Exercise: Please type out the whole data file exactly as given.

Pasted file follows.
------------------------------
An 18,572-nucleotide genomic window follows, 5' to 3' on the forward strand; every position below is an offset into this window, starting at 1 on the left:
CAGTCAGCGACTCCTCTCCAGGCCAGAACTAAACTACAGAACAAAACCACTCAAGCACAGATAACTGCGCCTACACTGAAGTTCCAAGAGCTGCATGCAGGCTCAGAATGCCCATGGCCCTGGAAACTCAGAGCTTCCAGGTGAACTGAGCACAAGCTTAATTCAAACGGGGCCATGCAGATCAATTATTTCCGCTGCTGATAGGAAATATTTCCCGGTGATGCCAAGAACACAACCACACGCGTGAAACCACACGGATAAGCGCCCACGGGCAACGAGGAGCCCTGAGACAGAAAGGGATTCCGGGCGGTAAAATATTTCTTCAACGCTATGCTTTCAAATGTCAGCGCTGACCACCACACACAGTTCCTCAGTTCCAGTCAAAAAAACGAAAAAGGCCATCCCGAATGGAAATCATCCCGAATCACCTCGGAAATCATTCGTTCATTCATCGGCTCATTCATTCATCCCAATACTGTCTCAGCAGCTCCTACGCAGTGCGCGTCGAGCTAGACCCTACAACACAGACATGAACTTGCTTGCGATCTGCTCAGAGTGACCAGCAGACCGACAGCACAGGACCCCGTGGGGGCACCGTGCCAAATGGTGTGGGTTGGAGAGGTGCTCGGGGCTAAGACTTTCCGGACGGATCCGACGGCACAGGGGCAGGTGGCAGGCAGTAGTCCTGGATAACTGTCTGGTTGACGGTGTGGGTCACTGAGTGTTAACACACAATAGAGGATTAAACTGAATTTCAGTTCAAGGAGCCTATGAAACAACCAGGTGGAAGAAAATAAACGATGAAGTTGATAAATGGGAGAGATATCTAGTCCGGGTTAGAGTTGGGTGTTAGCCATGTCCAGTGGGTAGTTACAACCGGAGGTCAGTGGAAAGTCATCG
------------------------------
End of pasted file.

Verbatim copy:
An 18,572-nucleotide genomic window follows, 5' to 3' on the forward strand; every position below is an offset into this window, starting at 1 on the left:
CAGTCAGCGACTCCTCTCCAGGCCAGAACTAAACTACAGAACAAAACCACTCAAGCACAGATAACTGCGCCTACACTGAAGTTCCAAGAGCTGCATGCAGGCTCAGAATGCCCATGGCCCTGGAAACTCAGAGCTTCCAGGTGAACTGAGCACAAGCTTAATTCAAACGGGGCCATGCAGATCAATTATTTCCGCTGCTGATAGGAAATATTTCCCGGTGATGCCAAGAACACAACCACACGCGTGAAACCACACGGATAAGCGCCCACGGGCAACGAGGAGCCCTGAGACAGAAAGGGATTCCGGGCGGTAAAATATTTCTTCAACGCTATGCTTTCAAATGTCAGCGCTGACCACCACACACAGTTCCTCAGTTCCAGTCAAAAAAACGAAAAAGGCCATCCCGAATGGAAATCATCCCGAATCACCTCGGAAATCATTCGTTCATTCATCGGCTCATTCATTCATCCCAATACTGTCTCAGCAGCTCCTACGCAGTGCGCGTCGAGCTAGACCCTACAACACAGACATGAACTTGCTTGCGATCTGCTCAGAGTGACCAGCAGACCGACAGCACAGGACCCCGTGGGGGCACCGTGCCAAATGGTGTGGGTTGGAGAGGTGCTCGGGGCTAAGACTTTCCGGACGGATCCGACGGCACAGGGGCAGGTGGCAGGCAGTAGTCCTGGATAACTGTCTGGTTGACGGTGTGGGTCACTGAGTGTTAACACACAATAGAGGATTAAACTGAATTTCAGTTCAAGGAGCCTATGAAACAACCAGGTGGAAGAAAATAAACGATGAAGTTGATAAATGGGAGAGATATCTAGTCCGGGTTAGAGTTGGGTGTTAGCCATGTCCAGTGGGTAGTTACAACCGGAGGTCAGTGGAAAGTCATCG